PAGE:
Nonprofits have also stepped in to improve the situation. The Gates Foundation funded a program called BiblioRedes, a multi-million dollar initiative that installed free public Internet access in 378 libraries across the country, bringing hundreds of thousands of Chileans through the doors.
And there are other ways around the expense. A pedestrian walking down any street in downtown Santiago will undoubtedly encounter vendors hawking pirated books from sidewalk tables, flagrantly defying intellectual-property laws alongside their DVD- and CD-selling counterparts.
Less illicitly, Chileans can also take advantage of frequent ferias del libro, or book fairs, that offer some discounted books. Not every title is bound to be available, and finding exactly what you seek is not a quick or easy process, but for the book enthusiast, browsing at the ferias is a good option. There are also second-hand bookshops that carry old books for lower prices, though the latest bestselling hardcover would be difficult to find.
Yet despite the lack of ubiquitous Barnes & Noble stores and Amazon.com, Chileans have something in common with citizens of more developed countries. They, too, face information and media overload. With television, Internet, video games and movies competing for readers’ attention, the price of books creates an easy excuse to spend leisure time doing something that is instantly accessible.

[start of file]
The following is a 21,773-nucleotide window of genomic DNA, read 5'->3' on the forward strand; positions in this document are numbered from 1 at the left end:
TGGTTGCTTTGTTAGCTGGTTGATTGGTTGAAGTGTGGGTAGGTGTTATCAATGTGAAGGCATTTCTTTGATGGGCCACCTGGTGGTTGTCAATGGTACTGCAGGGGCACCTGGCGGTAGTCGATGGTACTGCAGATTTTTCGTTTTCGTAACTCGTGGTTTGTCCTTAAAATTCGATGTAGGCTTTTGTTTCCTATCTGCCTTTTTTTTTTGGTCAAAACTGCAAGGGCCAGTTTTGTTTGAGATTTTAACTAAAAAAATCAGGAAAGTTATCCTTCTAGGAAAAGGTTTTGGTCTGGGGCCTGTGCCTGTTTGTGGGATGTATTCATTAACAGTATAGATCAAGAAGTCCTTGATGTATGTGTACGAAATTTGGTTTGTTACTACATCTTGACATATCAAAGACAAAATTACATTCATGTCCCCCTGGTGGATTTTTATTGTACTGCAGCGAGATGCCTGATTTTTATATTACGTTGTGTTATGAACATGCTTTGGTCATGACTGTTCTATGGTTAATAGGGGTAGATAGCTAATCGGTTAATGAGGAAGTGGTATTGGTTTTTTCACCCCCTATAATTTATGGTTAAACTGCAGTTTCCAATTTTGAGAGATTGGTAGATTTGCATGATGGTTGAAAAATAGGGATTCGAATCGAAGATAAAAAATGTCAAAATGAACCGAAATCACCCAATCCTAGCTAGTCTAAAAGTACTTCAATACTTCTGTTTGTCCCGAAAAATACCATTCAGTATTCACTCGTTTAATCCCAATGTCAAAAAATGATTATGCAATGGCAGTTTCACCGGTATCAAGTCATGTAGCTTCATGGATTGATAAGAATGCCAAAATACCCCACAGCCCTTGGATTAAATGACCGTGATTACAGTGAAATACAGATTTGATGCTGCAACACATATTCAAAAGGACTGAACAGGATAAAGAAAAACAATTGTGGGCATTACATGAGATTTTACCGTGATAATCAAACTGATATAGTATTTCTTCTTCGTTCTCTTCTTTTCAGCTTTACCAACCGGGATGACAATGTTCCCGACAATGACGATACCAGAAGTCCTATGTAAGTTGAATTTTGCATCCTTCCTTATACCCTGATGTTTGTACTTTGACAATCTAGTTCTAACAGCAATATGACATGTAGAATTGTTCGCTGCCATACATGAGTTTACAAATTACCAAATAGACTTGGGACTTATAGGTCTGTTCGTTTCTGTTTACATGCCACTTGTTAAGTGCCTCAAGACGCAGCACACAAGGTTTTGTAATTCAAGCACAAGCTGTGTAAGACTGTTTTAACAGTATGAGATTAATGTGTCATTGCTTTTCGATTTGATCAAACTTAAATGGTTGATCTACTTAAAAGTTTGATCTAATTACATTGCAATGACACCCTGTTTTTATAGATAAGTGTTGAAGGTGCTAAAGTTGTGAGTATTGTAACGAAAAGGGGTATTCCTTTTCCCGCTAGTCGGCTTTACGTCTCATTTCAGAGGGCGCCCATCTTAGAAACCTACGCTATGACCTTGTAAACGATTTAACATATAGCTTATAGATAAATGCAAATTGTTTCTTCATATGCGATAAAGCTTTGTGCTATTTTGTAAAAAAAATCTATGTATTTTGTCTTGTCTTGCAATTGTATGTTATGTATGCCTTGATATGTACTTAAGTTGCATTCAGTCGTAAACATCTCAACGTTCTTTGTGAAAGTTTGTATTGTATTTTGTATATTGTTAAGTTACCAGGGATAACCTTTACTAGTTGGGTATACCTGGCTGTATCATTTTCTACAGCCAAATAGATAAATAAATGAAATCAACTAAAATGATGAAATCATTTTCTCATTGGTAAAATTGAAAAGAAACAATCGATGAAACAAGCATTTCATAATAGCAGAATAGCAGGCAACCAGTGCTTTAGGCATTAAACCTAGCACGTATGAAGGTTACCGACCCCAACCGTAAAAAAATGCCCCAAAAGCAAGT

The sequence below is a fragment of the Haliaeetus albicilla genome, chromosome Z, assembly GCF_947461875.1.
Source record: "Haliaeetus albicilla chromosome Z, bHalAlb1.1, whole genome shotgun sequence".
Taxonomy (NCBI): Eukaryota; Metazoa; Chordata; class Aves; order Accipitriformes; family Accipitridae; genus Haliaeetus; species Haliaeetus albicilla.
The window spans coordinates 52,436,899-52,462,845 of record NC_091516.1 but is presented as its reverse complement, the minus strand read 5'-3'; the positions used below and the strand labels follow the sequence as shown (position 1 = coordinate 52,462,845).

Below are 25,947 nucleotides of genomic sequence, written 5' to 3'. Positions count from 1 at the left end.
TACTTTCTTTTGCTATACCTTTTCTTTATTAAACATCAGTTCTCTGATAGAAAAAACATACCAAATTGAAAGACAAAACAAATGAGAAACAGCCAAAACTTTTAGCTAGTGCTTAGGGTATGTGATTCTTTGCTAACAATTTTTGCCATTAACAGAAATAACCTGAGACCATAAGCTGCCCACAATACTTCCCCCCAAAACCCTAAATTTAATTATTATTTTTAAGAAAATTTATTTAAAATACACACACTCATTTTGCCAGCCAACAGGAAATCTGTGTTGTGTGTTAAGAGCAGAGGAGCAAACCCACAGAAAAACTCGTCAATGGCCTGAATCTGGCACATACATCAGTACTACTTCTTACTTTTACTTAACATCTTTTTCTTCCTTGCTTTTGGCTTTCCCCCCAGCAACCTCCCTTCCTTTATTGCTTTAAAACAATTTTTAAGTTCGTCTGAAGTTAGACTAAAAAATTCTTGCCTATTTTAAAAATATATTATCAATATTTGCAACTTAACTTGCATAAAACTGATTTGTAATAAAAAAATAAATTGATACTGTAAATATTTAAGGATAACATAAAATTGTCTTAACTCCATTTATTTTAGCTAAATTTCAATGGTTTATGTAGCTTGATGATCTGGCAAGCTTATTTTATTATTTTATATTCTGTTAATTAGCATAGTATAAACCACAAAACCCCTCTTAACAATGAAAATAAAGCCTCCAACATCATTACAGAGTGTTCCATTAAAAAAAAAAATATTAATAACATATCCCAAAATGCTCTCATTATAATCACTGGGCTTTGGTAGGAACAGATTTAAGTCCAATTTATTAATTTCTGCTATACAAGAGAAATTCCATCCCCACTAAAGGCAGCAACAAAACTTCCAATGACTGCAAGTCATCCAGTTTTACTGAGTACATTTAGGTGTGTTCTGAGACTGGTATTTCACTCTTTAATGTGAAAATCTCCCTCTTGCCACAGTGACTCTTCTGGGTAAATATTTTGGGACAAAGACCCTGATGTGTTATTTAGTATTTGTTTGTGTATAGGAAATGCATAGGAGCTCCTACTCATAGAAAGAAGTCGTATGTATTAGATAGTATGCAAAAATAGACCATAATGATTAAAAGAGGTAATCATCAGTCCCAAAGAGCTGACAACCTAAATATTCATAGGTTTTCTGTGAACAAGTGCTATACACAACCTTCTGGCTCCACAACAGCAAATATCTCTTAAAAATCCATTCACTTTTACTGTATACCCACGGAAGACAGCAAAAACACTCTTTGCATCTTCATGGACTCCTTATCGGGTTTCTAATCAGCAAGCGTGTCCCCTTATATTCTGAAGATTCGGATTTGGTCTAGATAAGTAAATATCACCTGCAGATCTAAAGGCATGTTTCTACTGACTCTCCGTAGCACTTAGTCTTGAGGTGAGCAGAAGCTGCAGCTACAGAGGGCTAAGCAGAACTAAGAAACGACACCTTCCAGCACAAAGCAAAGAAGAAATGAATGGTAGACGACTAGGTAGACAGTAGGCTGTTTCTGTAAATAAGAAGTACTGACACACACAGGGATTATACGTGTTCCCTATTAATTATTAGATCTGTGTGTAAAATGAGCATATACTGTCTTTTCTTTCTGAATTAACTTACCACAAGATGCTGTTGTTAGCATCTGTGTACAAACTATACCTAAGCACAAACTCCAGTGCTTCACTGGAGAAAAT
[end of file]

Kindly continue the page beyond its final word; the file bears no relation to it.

“What is happening here is similar to the trend in the U.S.,” says Viviana Garcia, the Coordinator of the Municipal Library in Providencia. “Chileans don’t read as much as we should.”
Unlike in America, however, reading is not quite a social institution. Alma Rates, a film student in Santiago, says that “book clubs are not very common here, and I don’t usually hear people asking each other if they’ve read any good books lately.”
It is unclear whether this has anything to do with book prices. And ultimately, as Garcia from the Providencia library explains, “people who want to read will always find a way.”
As one friend tells me, the difficulty of acquiring books makes one appreciate reading more. A book cannot be an impulse buy. “It is something you save up for, something you think about, something you look forward to,” he says.
“And something you are grateful for when your fingers finally turn the first page.”